What is in the Treaty of Marrakesh?
The View from an Authorized EntityMany Bookshare users (and potential Bookshare users!) have been asking about the Treaty of Marrakesh (formal name: The Marrakesh Treaty to Facilitate Access to Published Works by Visually Impaired Persons and Persons with Print Disabilities. What’s in it; what does it mean; how does it affect Bookshare members?
In the popular online acronym, IANAL (I am not a lawyer). However, as the founder of the Bookshare online library, we have a great deal at stake in how the Treaty gets implemented. Although it might seem like a complicated document, we’re really excited about it because we think it will greatly improve global access for people with bona fide print disabilities. Here’s our laymen’s take on the major provisions of the Treaty.
The Treaty of Marrakesh, Top Issues:
What’s the goal of the Treaty?The goal of the Treaty is to end the book famine for people who are blind, visually impaired or otherwise print disabled. Ultimately, this community should have equal access to all of the books that are needed for education, employment and social inclusion.
How Does the Treaty Meet this Goal?It does that in two main ways. First, it makes creating a national domestic copyright exception an obligation of countries that ratify the Treaty. That makes it legal in these countries for people with these disabilities, and the organizations that serve them, to make accessible versions of books without having to get permission from the author or publisher. Second, the Treaty allows for easier import and export of accessible versions of books and other copyrighted works. This will reduce duplication of efforts in different countries in adapting the same title. Plus, it will especially help countries with less-developed libraries and services for people with disabilities by making it easier to tap large collections (like Bookshare) in other countries.
Noteworthy Articles in the Treaty:Article 2(a). Works Covered. “literary and artistic works … in the form of text, notation and/or related illustrations, whether published or otherwise made publicly available in any media;”. So, this means books, periodicals and other similar textual works, including audio versions of those titles. It covers music in the form of sheet music, but not audio or videos of performances. It doesn’t cover movies.
Article 2(c). Defines Authorized Entity. The role of the Authorized Entity is critical in the Treaty, and it’s a straightforward definition. It’s a nonprofit or government agency that makes accessible copies of Works, and limits distribution of those copies to people with bona fide disabilities, the “Beneficiary Persons,” defined in the next article.
Article 3. Defines Beneficiary Persons. It’s a great definition that includes just about any disability that interferes with the effective reading of printed material. It includes people who are blind, visually impaired, reading disabled (example: dyslexia) or have a physical disability that gets in the way of effectively holding a book, turning pages or focusing on the page. We don’t think it changes who qualifies for Bookshare in the United States, though, but we’re delighted that it clearly included people with learning disabilities like dyslexia, who represent over 75% of our current users in the United States.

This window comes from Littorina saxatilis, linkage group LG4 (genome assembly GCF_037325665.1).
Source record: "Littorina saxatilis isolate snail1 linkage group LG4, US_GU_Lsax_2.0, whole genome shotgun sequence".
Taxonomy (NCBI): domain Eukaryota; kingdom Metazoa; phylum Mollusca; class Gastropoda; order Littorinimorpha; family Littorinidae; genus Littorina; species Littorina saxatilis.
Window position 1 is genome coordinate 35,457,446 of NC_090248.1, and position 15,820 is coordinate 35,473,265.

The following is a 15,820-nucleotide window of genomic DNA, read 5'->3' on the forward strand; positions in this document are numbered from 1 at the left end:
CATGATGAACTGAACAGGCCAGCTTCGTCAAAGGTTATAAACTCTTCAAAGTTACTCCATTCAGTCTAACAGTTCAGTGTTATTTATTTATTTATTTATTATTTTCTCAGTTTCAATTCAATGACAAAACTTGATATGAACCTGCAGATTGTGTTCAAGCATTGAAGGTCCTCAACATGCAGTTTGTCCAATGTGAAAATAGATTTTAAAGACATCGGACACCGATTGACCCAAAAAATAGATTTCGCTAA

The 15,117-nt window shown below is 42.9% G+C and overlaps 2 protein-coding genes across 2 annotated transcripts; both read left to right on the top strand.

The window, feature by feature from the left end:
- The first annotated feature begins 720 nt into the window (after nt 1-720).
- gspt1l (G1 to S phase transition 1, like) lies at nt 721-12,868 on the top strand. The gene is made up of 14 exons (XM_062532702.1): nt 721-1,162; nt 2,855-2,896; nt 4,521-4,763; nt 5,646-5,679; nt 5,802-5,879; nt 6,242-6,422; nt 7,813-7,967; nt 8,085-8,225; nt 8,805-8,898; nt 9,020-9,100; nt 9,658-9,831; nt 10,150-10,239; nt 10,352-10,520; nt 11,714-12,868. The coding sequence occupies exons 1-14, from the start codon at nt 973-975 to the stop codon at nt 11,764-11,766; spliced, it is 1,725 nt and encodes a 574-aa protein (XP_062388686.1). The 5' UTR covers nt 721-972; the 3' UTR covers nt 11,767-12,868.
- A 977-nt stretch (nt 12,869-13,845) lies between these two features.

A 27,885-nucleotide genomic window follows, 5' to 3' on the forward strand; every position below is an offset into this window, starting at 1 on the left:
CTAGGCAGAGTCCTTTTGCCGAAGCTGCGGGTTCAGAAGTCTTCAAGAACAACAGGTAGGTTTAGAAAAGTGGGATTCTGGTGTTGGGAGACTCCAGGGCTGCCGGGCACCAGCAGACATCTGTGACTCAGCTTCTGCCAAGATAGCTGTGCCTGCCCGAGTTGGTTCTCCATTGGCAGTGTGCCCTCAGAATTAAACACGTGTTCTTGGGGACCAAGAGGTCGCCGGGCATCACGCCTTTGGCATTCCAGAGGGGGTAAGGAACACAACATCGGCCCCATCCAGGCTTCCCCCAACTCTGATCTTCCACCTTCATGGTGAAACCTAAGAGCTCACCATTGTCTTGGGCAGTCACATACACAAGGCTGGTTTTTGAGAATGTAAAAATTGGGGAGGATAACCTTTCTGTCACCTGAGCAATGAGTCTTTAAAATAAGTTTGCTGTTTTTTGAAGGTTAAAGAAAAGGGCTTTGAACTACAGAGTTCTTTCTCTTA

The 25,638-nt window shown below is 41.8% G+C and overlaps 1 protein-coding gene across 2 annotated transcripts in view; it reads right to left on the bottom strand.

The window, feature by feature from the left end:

Article 4. Countries should enact a domestic copyright exception so that Authorized Entities can make accessible copies of Works without getting permission from the rightsholders. This is satisfied by having a law like the Chafee Amendment in the U.S., or similar laws in other countries like India and the EU.
Articles 5 and 6. Cross border exchange to be permitted, both between authorized entities and directly from one authorized entity to individuals in other countries. This is really important for Bookshare, which has implemented the ability to both partner with schools and organizations to download books for specific individuals (our organizational account) and for individuals with disabilities to download books themselves (our individual account, “having your own library card”). We think of this latter capability as crucial for equality and autonomy for our members, to have the ability to choose the books they want to read without needing an intermediary.
Article 7. Technological Protection Measures. These are the digital locks that make it hard to copy digital content. They are intended to prevent the making of illegal copies, but often have the unintended consequence of stopping access by people with disabilities who need the text to be spoken aloud or converted into Braille or large print. This article says it should be legal to circumvent TPMs so that a person with a print disability can get access to books. This is a crucial provision for the future, because more and more books will be published solely in digital form.
Article 8. Respect Privacy. When implementing the Treaty provisions, countries should ensure that the privacy of people with disabilities is protected equally as that of people without disabilities.